In July of 1861, Fannie Elizabeth Appleton, the wife of the famed poet Henry Wadsworth Longfellow, tragically died. She had been sealing envelopes with hot wax which sparked a flame which caught her dress on fire. Henry tried to extinguish the flames, first with a rug and then with his own body, but Fannie had already suffered severe burns. She died the next morning. Henry was also badly burned, so much that he was unable to attend his wife’s funeral. Because of his burns, he stopped shaving and grew a beard that became his trademark. Henry’s grief was so overwhelming that he believed he was going to end up in an asylum.
Two years later, in March of 1863, Henry’s 18 year old son Charles Appleton Longfellow secretly boarded a train in Cambridge, Massachusetts that was bound for Washington D.C. He enlisted in the Union Army and was commissioned as a Second Lieutenant in the 1st Massachusetts Cavalry.
On December 1st of that same year, Henry Wadsworth Longfellow was dining alone at his home when he received a telegram with the news that his son had been severely wounded four days earlier in the battle of the Mine Run Campaign. Charley, as he was called, had been shot through the left shoulder. He avoided paralysis by less than an inch. Henry and his younger son Ernest traveled to Washington D.C. where they learned that, although serious, Charley’s wounds were not as horrific as they had initially been told.
Three weeks later, on Christmas Day, 1863, Henry Wadsworth Longfellow was overwhelmed by loss. He was a 57 year old widowed father of six children, the oldest of which had been nearly killed or paralyzed as he fought for a country that was at war with itself. To capture the way he felt, Henry wrote a poem he titled I Heard the Bells on Christmas Day. That day, he heard the Christmas bells ringing in Cambridge and he had listened as people sang “peace on earth.” However, the world he observed was filled with injustice and violence that mocked the truthfulness of the optimistic outlook. The theme continues throughout the poem, finally leading the listener to a settlement of confident hope that even in the midst of bleak despair, that God is alive and faithful and that His righteousness will prevail.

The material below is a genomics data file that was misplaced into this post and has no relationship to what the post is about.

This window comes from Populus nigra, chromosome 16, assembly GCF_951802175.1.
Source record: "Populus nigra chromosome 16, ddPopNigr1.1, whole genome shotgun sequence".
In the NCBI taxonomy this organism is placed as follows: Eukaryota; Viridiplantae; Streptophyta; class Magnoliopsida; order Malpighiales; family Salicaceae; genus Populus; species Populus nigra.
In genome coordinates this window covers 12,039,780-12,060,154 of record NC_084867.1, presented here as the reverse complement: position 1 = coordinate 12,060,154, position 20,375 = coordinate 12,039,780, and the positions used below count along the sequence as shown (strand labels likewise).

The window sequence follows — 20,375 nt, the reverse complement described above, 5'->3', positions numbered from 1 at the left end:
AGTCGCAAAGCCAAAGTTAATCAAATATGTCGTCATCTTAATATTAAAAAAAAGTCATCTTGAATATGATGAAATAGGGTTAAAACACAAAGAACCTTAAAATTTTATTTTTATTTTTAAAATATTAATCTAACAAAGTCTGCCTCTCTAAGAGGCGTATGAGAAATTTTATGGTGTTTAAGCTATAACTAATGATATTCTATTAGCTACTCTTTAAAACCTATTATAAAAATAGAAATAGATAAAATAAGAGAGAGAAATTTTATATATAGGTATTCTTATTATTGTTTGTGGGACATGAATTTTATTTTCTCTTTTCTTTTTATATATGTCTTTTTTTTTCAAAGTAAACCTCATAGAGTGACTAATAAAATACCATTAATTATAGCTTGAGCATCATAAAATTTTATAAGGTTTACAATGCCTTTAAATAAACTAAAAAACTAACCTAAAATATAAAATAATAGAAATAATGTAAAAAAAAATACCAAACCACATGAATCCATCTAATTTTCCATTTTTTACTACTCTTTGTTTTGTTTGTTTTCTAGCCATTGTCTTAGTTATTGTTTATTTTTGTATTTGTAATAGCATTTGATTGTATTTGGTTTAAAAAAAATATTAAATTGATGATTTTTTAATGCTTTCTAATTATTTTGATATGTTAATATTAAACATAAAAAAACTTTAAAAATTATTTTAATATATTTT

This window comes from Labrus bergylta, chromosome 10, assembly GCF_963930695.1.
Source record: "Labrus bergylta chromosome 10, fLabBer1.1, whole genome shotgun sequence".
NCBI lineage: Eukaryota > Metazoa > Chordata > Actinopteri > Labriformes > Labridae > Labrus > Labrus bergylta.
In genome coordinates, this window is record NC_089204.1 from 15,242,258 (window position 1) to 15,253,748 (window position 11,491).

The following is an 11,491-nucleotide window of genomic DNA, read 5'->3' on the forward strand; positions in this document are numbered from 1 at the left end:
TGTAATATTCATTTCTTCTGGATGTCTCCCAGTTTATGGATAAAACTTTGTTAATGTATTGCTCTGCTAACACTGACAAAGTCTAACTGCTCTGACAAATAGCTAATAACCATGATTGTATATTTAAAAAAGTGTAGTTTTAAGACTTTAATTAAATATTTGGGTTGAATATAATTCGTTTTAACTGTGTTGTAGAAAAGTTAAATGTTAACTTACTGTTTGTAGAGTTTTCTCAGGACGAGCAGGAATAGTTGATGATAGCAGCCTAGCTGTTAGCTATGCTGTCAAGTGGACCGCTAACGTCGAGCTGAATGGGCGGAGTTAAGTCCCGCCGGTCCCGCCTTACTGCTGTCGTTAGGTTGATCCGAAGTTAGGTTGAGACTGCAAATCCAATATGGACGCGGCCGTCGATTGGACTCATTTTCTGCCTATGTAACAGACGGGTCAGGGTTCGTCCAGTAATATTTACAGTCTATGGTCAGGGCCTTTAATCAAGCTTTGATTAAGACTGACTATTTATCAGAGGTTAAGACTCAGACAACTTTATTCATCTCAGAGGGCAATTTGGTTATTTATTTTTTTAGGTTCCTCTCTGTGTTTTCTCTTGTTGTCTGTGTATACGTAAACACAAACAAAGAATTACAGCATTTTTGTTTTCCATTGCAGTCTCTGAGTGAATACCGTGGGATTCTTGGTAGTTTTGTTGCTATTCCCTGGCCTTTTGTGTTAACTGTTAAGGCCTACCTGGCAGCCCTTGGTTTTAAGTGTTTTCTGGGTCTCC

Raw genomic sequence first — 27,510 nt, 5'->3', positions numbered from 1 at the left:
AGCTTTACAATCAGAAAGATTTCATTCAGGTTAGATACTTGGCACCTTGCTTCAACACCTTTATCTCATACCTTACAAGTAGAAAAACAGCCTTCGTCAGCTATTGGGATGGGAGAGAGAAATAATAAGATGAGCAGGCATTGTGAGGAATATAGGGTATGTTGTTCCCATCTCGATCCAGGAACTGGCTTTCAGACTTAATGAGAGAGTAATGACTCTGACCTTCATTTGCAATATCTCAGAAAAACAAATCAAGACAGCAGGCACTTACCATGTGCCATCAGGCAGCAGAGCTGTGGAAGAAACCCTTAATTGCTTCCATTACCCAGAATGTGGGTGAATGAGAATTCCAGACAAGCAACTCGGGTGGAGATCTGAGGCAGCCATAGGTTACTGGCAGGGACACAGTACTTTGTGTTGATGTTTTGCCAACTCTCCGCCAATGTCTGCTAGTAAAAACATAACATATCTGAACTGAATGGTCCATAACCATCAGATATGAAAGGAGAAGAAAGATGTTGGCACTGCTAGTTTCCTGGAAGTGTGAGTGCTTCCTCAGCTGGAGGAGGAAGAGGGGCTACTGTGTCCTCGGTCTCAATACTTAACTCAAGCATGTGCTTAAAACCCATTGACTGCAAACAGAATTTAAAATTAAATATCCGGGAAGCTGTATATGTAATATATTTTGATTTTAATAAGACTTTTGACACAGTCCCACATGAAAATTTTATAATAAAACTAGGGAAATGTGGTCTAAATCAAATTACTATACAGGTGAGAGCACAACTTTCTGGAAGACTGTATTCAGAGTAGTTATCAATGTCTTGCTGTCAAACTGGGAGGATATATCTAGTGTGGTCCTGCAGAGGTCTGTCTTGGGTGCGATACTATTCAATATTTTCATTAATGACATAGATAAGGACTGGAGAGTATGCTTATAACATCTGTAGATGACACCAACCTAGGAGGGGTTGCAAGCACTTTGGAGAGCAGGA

Click here to hear an interesting arrangement of I Heard the Bells on Christmas Day by Charlene Closshey.
Click here to watch the trailer for the new I Heard the Bells On Christmas Day movie set to open in December in theaters. Ironically, I knew nothing about the movie when I first posted this blogpost this morning. If you see it, let me know what you think.
*Photo courtesy of Maximillian Zahn
(Note: This is a repost from 12-25-21. Tomorrow, on 12-1-22, I’ll begin 25 days of new posts featuring the stories behind our most favorite sacred Christmas Carols.)